Written by Jake Nevins
With her fingers, or rather derriere, firmly on the pulse of popular culture, Kim Kardashian has executed a near seamless transition from curvaceous fashion exile to paradigmatic industry insider. Culminating in the nuptial Vogue cover that shook the fashion world upon its release, Kim’s journey has been unconventional, to say the least. Fashion has long perpetuated its own hegemonic exclusivity, reserving its membership to the stylistically savvy twigs that occupy the pages of every major publication. These are size uber-zero girls with distinct cheekbones and indistinct personalities, at least as portrayed through the camera’s lens. They nosh on kale with the same metronomic consistency as they obsess over their thigh gaps, yet they seem, as their bodies would suggest, empty.
Enter Kim, a bombshell beauty reminiscent of Elizabeth and Marilyn. She rose to social ubiquity alongside Instagram and Twitter, utilizing the media to establish an unbreakable bond with her adoring fans. With an infamous sex-tape with Ray-J that you’ve most certainly heard about, she conquered society not unlike peer Kate Upton, who cat-daddied in a barely-there bikini for a YouTube video that your father discretely watched as he pretended to obsess over the 18th hole of the Master’s. The two are undeniably gorgeous, but not the gorgeous the fashion industry typically opens its heralded doors to. Yet, against all odds they have conquered it, appearing in the glossy pages of Vogue with Anna Wintour and Karl Lagerfeld serving as ardent supporters. Kim has ushered in a new era, one where clothes are an avenue of showing off the vivacity of one’s body, rather than a way to cover its flaws. Considering fashion’s previous wholesale rejection of the reality-TV star, it’s worth considering how she’s found herself where she stands today, posing in the industry’s equivalent of Versailles.
Kim recalls, in this month’s issue of Vogue, a time when she was utterly confused by the word “Alaia.” Flashback to 2008, when the Keeping up with the Kardashians’s star religiously abided by a uniform of body-con dresses and chunky Louboutins, soaking up the never-ending flash of paparazzo cameras as she perused red carpets as fashion’s anti-Christ. Now, of course, she sits front-row at shows in monochromatic Celíne and on-trend Max Mara. Her ascension from “bootylicious” to brilliant is emblematic of the 21st-century celebrity, someone who you just can’t escape from, but sort of don’t want to. Whether she’s Instagramming a mirror selfie that her fiancée claims is incomparable to that of Michelle Obama (strictly hypothetical, of course because the first-lady wouldn’t Instagram in her bikini anyways), or getting divorced after 72 days, Kim, in spite of incessant criticism from naysayers with deflated behinds, embodies exactly what it means to be a celebrity today. She exhibits a genuine superficiality that is utterly confounding to a society that prefers talented go-getters to trivial narcissists. We are consumed with analyzing the veracity of the gossip that creates a constant whirlpool of attention around Kim, and, if you aren’t admitting it to your peers, you’re hooked on the woman who named her daughter after a direction.
So naturally, the time’s come for Kim to conquer the only realm that had previously issued a restraining order against her: fashion. Her union with Kanye West didn’t hurt. Not only did he unsurprisingly redo her entire closet, a renovation that wasted thousands of dollars worth of bandage Hervé Leger and Kardashian for Sears collections, but he inculcated in her a bit of his artistic ingenuity. Kim couldn’t escape the front covers of OK and the National Enquirer, but her credibility rose exponentially with features in CR Fashion Book and front-row seats at Givenchy couture. Kim does deserve some credit of her own, though. A by-product of our fascinatingly social-media obsessed civilization, Kim created a place for herself on the newsfeeds of our Instagrams and the glow of our flat-screens. She committed wholeheartedly to establishing a persona that innocuously garnered the obsession of fans across the world. That persona, to the dismay of her long line of critics, is also entirely genuine. She looks skinnier with flash on and isn’t afraid to admit it. She unapologetically kept her last name when marrying Kris Humphries for branding purposes. And, believe it or not, she’s incredibly smart, circumnavigating the media to a T, never photographed drunkenly stumbling out of clubs or assaulting law-enforcement officials. Her peers can seldom say the same. Consequently, with fashion priding itself on its social pertinence and cutting-edge approach, why wouldn’t the ever-so-glamorous Kim Kardashian, with twitter followers in the 20+ millions, grace the cover of fashion’s bible, Vogue.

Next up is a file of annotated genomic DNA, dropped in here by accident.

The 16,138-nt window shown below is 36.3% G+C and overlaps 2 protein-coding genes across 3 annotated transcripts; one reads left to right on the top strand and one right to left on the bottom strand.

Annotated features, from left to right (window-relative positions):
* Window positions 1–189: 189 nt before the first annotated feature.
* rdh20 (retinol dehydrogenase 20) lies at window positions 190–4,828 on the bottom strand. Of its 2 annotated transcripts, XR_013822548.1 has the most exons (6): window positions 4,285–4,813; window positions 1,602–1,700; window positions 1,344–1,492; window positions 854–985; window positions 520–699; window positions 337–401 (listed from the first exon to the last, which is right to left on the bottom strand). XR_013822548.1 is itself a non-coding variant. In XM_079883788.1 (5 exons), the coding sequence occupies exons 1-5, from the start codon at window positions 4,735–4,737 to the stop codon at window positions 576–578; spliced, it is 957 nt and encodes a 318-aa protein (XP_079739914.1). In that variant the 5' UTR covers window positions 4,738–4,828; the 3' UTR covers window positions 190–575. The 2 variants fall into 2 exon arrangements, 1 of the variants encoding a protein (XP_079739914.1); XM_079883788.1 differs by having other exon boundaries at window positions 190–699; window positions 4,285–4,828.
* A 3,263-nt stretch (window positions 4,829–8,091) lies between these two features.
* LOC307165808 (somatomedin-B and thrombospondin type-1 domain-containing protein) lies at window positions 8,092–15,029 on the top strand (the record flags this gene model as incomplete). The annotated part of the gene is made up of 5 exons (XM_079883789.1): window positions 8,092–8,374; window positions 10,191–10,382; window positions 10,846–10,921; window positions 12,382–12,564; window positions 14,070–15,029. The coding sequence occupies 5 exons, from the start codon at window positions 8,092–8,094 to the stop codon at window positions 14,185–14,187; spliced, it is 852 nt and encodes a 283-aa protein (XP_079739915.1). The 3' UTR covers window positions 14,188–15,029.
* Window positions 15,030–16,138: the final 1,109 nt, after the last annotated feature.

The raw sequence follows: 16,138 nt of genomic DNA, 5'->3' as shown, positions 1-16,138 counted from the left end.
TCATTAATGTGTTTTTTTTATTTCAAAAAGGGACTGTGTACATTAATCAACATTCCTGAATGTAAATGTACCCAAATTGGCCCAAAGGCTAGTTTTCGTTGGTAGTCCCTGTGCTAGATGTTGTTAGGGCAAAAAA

Or, perhaps it’s simpler than the vociferous reaction would suggest. Fashion’s behemoths seem to have decided, rightfully so, that their readers find little resonance with the archetypal covergirl, an Amazonian beauty with a laser-cut jaw line epitomizing all we try to be. From a strictly aesthetic point of view, what exactly is wrong, if anything, with Kim being admitted into the highly- preferential institution? The barricades erected by the industry regarding race, shape and gender are slowly but surely being diminished. If cover stars like Lena Dunham, Mindy Kaling and Kim herself signify the ascension of not only beautiful but effervescent and controversial personalities, it appears we’ve over-sensationalized the issue entirely. It’s been said “to be in Vogue has to mean something.” Thus, if anything at all is decipherable from the magazine’s latest, most vilified cover, it is this: Anna Wintour, Kanye West and Kris Jenner have formed a triple entente ripe for world domination. Can you “keep up” with the Kardashian-Wests?